At A Glance
Price As Sailed: $4,800
Design Purpose: Freestyle sailing
Crew List: One or two
Allen and Stewart are like two oversize kids duking it out on the playground. Stewart, weighing in at a smidge over 200 pounds, is stretched out across the Tiwal 2’s nonskid decking, his feet dangling off the starboard float; his head pillowed by the port float. Allen is contorted over the top of the centerboard trunk, trying to get his Tiwal’s transom to break from the glassy surface. On starboard, he targets Stewart, who is trying to shake him in the prestart of the first-ever impromptu Tiwal 2 North American Challenge.
“Starboard!” Allen hollers.
“Hold your course!” Stewart retorts as he starts to bear away.
Allen can’t resist, and he too bears away as the two converge, plowing right into Stewart’s lap. The rubber boats simply bounce off each other and carry on up the course on opposite tacks.
“It’s Tiwal racing!” shouts its designer and energetic young visionary, Marion Excoffon, who is observing the comical two-boat slugfest from our Highfield RIB. “There are no rules. Only to have fun!”
Fun sailing is the way of the Tiwal tribe, an almost cult-like sailing community in Europe where hundreds of owners of these high-pressure, inflatable sailboats gather on lakes and Mediterranean beaches to play together.
Yes, they are “toy” boats, Excoffon says, but even as playthings, racing is irresistible whenever there’s more than one. It is also designed as a toy for a cruising boat that “allows you to sail and have an amazing moment around your boat while at anchor,” Excoffon says.
The Tiwal 2 is not to be confused with the larger Tiwal 3, a Boat of the Year finalist of the past, which has aluminum-bar racks for hiking. Customers asked for a smaller version that was also kinder to the gelcoat of their cruising boats and superyachts. The 9-foot, PVC-built Tiwal 2 weighs only 20 pounds. Add its marine-grade, coated plywood rudder and centerboard, ropes, hardware, five-piece carbon mast and bulletproof sail from North, and the whole enchilada is still only 60 pounds.
Portability is what has earned the Tiwal line of boats numerous innovation awards in Europe. When broken down to its bits, the entire craft fits into two duffle bags that are small enough to stuff into a lazarette or into the trunk of a Mini Cooper. Tiwal inflatables are standard equipment now in the toy boxes of superyachts, which Excoffon says is 20 percent of their market, where there can never be enough water toys.
“We’ve sold about 80 of them since this summer,” she says. “For less than $5,000, this boat is good for the whole family to share nice moments with your child, or to go have fun and play in good breeze. The boat is adaptable to different people, and adaptable to the wind.”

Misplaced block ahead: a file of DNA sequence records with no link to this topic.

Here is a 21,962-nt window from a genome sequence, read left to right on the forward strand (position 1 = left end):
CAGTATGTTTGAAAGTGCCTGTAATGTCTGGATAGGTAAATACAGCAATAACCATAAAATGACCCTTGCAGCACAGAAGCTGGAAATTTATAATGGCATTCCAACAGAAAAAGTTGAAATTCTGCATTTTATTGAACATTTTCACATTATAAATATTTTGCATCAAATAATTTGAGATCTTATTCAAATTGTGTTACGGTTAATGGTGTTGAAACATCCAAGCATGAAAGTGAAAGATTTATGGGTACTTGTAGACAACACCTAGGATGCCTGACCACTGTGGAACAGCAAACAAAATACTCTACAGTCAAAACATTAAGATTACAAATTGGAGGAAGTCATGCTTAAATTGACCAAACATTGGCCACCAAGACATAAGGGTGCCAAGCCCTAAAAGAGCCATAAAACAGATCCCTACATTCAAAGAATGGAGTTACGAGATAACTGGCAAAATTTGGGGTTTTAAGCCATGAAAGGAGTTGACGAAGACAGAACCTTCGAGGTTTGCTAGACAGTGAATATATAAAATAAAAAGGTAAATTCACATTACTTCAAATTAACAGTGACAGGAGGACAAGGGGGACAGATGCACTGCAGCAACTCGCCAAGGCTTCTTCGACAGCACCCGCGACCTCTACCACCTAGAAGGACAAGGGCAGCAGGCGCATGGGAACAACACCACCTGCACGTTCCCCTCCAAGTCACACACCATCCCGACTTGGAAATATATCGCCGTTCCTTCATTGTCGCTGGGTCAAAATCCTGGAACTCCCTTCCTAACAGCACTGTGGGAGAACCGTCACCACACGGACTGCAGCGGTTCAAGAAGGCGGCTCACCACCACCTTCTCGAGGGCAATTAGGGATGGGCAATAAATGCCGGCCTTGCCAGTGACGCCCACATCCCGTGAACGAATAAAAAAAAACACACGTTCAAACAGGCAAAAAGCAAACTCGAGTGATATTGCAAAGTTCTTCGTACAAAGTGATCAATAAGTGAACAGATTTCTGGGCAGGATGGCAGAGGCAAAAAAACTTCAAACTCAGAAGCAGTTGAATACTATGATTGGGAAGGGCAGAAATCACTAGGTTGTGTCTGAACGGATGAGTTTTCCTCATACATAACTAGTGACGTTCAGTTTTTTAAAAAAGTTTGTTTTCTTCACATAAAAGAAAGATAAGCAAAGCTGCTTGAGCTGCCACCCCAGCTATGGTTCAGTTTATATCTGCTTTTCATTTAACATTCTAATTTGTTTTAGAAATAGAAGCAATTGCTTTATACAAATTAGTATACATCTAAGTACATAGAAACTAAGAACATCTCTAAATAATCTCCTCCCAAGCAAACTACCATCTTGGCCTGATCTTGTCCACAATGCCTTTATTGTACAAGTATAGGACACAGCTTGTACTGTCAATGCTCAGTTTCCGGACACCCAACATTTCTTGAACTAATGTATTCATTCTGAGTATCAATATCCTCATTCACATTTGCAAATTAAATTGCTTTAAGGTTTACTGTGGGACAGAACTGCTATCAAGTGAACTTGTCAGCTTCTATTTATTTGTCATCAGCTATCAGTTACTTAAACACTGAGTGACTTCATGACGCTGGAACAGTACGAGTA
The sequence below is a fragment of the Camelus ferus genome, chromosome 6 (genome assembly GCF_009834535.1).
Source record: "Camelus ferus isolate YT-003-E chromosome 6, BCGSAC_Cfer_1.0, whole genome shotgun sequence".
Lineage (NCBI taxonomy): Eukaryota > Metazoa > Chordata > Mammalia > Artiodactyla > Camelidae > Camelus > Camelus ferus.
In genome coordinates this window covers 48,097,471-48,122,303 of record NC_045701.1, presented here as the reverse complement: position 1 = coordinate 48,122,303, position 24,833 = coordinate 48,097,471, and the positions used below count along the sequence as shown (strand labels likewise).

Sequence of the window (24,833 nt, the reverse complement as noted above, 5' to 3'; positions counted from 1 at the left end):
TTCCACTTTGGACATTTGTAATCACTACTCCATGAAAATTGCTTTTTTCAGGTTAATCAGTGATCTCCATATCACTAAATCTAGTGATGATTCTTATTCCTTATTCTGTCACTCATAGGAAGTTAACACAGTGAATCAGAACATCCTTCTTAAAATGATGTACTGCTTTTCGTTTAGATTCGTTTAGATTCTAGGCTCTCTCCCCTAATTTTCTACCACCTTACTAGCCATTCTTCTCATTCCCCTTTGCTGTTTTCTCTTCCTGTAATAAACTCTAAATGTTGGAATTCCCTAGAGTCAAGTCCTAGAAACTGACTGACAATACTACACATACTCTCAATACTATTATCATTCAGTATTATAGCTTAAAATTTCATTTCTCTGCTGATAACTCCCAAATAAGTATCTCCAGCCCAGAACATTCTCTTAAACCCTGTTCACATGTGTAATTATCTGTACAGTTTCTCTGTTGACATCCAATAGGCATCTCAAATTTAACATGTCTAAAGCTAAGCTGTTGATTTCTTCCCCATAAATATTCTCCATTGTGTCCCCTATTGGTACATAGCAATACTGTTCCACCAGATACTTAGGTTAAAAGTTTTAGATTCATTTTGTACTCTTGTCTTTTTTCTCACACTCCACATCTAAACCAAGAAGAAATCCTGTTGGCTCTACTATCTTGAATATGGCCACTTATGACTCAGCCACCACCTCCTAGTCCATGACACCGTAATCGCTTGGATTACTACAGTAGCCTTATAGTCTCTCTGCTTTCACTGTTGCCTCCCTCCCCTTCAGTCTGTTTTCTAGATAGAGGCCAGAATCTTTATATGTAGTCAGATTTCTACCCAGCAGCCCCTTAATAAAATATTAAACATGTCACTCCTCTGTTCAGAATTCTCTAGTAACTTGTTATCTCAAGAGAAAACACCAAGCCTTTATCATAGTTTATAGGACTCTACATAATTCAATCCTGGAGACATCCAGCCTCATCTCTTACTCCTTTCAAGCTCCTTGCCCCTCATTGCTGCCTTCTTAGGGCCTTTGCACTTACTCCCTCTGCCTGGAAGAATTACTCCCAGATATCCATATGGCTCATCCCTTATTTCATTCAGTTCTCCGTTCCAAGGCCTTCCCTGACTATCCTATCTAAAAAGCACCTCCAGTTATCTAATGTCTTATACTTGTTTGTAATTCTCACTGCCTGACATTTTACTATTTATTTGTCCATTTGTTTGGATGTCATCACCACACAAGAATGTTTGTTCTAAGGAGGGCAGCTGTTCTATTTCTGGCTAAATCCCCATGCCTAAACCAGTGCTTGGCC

The judges agree with that much. They sail it first in glassy, drifting conditions, goof off and laugh their way to sunset. (Racing is ultimately abandoned, so there is no clear winner of the Tiwal Challenge.) With a gale in the forecast, however, they request a resail later in the week.
Allen takes the first spin, into frothy whitecaps whipped up by an opposing tide and wind at the entrance to the Severn River: “Downwind, in the 20-knot puffs and bigger waves, it was a little squirrelly, but once I got into flatter water and went power-reaching along, the thing was ripping and planing easily. Then I started playing with moving my weight and using my feet to push it around like a surfboard in the waves. It was so much fun. The rudder is nice and responsive; it turned on a dime.”
In one “angry puff of 30 knots” that comes along, he lets the sail luff, waits in “hang mode” and lets it pass. “The boat is quite buoyant, which is a nice safety element if a kid got caught out in too much breeze,” he says.
Tacking and jibing are easy, Allen adds, because of the buoyancy; and by vang sheeting and hardening the cunningham, he motors upwind. “I was surprised the bow wasn’t flexing all over the place, so whatever air pressure and stiffness they have going on there, it really works,” he says. “It was by far one of the most fun boats of the week. I’m a Tiwal fan—you can quote me on that.”
Stewart is a fan as well, but also claims to be 2 knots faster than Allen upwind because he’s heavier and able to use more of the sail. “I had a great time,” he says. “It’s one of those boats where we knew we were going to get wet and have fun. And amazingly, we didn’t break it.”
Not for lack of trying, though. Once, or maybe twice, Stewart ungracefully pearled in the photo boat’s wake and pirouetted into the brown bay waters.
He’s a big guy, but he easily hauled himself back into the boat, up forward on the wing deck. “I could easily grab the bar that is part of the mast structure and pull myself right in,” he reports. “There are also handles on the tubes to grab hold of if you need to.”
Powlison, meanwhile, boasts of sailing it in the most breeze: “It was nuking.” He thoroughly enjoys hiking hard off the supple tubes beneath his hamstrings. The wing, he says, is a nice comfortable platform, although maybe a little slippery toward the back: “A couple of times, I almost slid right off.”
His jibes are the smoothest of the team, and his suggestion in strong breeze is to simply “do it quickly.”
“It’s sensitive to steering,” he says. “I could throw it around in the jibe, and it would spin right around the centerboard. It’s a cool little boat that’s well engineered, and as we showed, it can handle the big stuff. We sailed it at both ends of the wind range, and the light-air part was fun too.”